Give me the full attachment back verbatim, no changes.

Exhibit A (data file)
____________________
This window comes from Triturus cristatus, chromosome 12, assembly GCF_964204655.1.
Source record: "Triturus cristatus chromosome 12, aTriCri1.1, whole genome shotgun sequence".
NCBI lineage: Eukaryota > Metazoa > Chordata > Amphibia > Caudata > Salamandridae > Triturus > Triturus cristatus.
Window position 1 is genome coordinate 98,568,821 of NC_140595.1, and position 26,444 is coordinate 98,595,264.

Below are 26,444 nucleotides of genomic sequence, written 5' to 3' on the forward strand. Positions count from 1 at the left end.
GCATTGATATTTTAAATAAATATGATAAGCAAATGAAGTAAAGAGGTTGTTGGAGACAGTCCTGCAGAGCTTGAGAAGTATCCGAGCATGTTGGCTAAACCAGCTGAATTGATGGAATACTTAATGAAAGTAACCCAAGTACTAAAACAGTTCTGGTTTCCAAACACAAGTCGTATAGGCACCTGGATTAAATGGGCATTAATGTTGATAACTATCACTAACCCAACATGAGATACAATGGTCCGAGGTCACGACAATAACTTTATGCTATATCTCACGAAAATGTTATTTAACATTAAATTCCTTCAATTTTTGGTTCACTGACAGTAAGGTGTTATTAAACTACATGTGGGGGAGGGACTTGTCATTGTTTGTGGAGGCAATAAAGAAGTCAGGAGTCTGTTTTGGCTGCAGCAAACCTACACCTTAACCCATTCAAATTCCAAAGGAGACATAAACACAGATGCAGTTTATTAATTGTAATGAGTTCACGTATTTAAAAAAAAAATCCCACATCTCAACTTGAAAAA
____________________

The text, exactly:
This window comes from Triturus cristatus, chromosome 12, assembly GCF_964204655.1.
Source record: "Triturus cristatus chromosome 12, aTriCri1.1, whole genome shotgun sequence".
NCBI lineage: Eukaryota > Metazoa > Chordata > Amphibia > Caudata > Salamandridae > Triturus > Triturus cristatus.
Window position 1 is genome coordinate 98,568,821 of NC_140595.1, and position 26,444 is coordinate 98,595,264.

Below are 26,444 nucleotides of genomic sequence, written 5' to 3' on the forward strand. Positions count from 1 at the left end.
GCATTGATATTTTAAATAAATATGATAAGCAAATGAAGTAAAGAGGTTGTTGGAGACAGTCCTGCAGAGCTTGAGAAGTATCCGAGCATGTTGGCTAAACCAGCTGAATTGATGGAATACTTAATGAAAGTAACCCAAGTACTAAAACAGTTCTGGTTTCCAAACACAAGTCGTATAGGCACCTGGATTAAATGGGCATTAATGTTGATAACTATCACTAACCCAACATGAGATACAATGGTCCGAGGTCACGACAATAACTTTATGCTATATCTCACGAAAATGTTATTTAACATTAAATTCCTTCAATTTTTGGTTCACTGACAGTAAGGTGTTATTAAACTACATGTGGGGGAGGGACTTGTCATTGTTTGTGGAGGCAATAAAGAAGTCAGGAGTCTGTTTTGGCTGCAGCAAACCTACACCTTAACCCATTCAAATTCCAAAGGAGACATAAACACAGATGCAGTTTATTAATTGTAATGAGTTCACGTATTTAAAAAAAAAATCCCACATCTCAACTTGAAAAA